“So far where we live the houses have not fallen drastically or at all in some areas, so we are hoping to ride that out.”
How does home ownership fit with your lifestyle and overall investment strategy?
“We have other investments and save for retirement in the more traditional way but also see our house as a retirement vehicle.”
“I bought a condo in about 3 years ago. I have a meeting with a realtor today to talk about selling it. It isn’t the amazing financial decision I thought it would be. The more I learn and read about personal finance, the fewer people currently advocate ownership as a positive financial move. The added stress of maintenance and Homeowners Associations isn’t even close to being worth it. I bought where I could afford, not where I actually wanted to live. I’m giving it up to rent in a more central and fun area. Slightly more in rent than my mortgage, but less in every other category and much improved quality of life.”
“To be honest when we bought the home I didn’t see if as an investment, that might be stupid but I just saw it as a home and a place to be a family. I will 100% say that I did buy into the belief that you “should” buy a home rather then rent but now I know that it all depends on a person’s situation.”
“After only 1.5 years of living in our condo, I can see a huge improvement in our lives. We own less, commute is shorter (my husband walks 10 minutes to work) and we have regular access to our building’s gym and swimming pool which we use almost every day. I sold my car and we go out much more than we used to now that the city is literally our front yard. The only (small) downside will be trying to expand our family in our 1-bedroom, but it’s definitely do-able and hopefully won’t be for a couple more years.”
“The reason why buying that townhome was one of the best decisions really goes beyond the financials – it’s because I have absolutely fallen IN LOVE with my home. It’s in a great community, I have great neighbors, I love my growing city. It’s worked out great for me from a financial standpoint, but even better from an emotional standpoint, and I think that is something us finance nerds often overlook.”
“I wonder sometimes about homeownership versus renting. This place felt like a much more modest decision when I bought it for $360k four years ago, compared to renting a one bedroom apartment for $1,600/month. But now I feel uneasy owning a half million dollar condo, even though the mortgage is now less than my annual salary and if we wanted to rent a similar place we’d be paying almost $4,000/month with utilities and parking these days. It feels so undiversified, even though it really is a good diversifier to my stock investments.”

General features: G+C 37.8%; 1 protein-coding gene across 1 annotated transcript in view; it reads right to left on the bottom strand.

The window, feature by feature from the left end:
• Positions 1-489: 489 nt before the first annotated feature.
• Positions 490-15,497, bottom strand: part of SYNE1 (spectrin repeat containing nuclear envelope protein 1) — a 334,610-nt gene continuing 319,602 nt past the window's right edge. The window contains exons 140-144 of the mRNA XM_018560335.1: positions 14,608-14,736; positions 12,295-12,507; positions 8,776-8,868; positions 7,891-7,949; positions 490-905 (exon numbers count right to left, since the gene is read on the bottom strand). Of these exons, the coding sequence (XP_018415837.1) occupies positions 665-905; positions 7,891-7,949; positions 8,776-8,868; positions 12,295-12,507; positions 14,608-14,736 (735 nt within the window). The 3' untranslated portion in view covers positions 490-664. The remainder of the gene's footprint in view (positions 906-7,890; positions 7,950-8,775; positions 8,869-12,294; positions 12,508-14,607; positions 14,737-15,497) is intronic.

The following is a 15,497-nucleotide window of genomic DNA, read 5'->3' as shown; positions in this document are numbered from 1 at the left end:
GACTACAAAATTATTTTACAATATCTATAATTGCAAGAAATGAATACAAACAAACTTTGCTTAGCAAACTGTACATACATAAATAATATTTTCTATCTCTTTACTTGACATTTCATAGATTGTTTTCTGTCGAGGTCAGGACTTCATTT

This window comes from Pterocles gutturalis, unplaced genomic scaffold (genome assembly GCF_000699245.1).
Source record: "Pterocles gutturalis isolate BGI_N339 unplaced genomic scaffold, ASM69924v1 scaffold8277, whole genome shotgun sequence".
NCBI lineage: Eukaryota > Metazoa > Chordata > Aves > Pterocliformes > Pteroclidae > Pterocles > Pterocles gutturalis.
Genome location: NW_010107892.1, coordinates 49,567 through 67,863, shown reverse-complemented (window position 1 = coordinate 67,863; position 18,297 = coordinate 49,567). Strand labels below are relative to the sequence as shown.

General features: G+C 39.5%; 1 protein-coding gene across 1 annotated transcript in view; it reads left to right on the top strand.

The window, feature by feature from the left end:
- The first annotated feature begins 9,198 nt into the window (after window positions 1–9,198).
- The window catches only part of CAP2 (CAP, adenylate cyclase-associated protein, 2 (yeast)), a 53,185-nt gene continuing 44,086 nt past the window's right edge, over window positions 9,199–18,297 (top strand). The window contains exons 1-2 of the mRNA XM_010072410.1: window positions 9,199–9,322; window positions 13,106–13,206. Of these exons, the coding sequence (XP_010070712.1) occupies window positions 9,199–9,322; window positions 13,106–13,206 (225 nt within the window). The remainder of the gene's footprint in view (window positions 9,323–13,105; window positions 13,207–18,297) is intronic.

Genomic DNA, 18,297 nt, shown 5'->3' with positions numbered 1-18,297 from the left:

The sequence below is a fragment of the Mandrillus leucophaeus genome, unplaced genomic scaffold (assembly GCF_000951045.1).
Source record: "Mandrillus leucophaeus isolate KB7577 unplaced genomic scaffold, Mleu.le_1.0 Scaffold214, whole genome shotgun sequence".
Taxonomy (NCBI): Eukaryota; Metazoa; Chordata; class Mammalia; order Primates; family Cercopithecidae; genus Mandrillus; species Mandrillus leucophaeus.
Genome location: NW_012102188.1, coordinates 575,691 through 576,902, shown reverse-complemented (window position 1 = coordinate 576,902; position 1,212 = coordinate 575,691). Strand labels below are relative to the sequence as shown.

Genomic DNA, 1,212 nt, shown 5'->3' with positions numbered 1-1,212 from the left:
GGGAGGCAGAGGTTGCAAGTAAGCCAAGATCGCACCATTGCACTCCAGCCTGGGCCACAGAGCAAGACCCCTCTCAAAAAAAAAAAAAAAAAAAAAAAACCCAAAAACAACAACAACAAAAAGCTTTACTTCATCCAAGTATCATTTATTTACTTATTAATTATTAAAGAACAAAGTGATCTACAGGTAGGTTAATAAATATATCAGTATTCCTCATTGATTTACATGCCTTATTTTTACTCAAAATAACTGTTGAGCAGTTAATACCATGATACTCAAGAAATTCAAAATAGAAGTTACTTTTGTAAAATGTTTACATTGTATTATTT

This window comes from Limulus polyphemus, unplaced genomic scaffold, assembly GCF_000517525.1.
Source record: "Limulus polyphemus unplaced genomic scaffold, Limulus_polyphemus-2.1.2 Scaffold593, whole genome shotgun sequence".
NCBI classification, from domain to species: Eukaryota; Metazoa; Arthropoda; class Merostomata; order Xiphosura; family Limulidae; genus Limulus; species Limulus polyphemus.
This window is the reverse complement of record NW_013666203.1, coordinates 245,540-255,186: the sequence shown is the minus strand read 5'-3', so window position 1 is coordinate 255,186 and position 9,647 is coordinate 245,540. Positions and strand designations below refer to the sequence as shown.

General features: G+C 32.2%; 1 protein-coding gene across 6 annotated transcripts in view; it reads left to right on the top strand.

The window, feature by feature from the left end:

Hope you enjoyed this as much as I did! Thanks again for sharing your stories.
I always love hearing other people’s home buying stories. I was only able to afford 3.5% down on my home in 2009. Unfortunately, this meant paying mortgage insurance for several years. Overall, I’m still very happy I bought when I did. My neighborhood has exploded in popularity and I’ve got about $150K equity in the home.
That’s so good that it worked out!!
“We put a 10% down payment but we shortened the amortization period to off-set the CMHC we incurred.”
I looooove this perspective, and it’s one I hadn’t really considered before, but it makes total sense. We’re going to be putting down somewhere in the neighbourhood of 10% when we end up buying, and although it’s better than 5% (and the lowest amount I would consider!) it still bugs me a bit that we’re losing such a chunk of money to CMHC. This perspective makes me feel like, outside of waiting to save 20%, there’s something within my control that I can do to offset the CMHC payment without waiting an extra 3+ years to buy.
I hadn’t either until I read that! It’s a great idea.
My husband are also in the 10-15% range with our downpayment. I generally find getting to 10% gives you the biggest break on CMHC. You still reduce what you pay as you get your downpayment from say, 10% to 15%, but the payoff is not as big as going from 5% to 10%!
Thanks for sharing these. I still can’t begin to fathom owning a home. And I’m 30! It’s hard to imagine committing to one space for 7 plus years at this point. Plus, SO MUCH WORK, haha.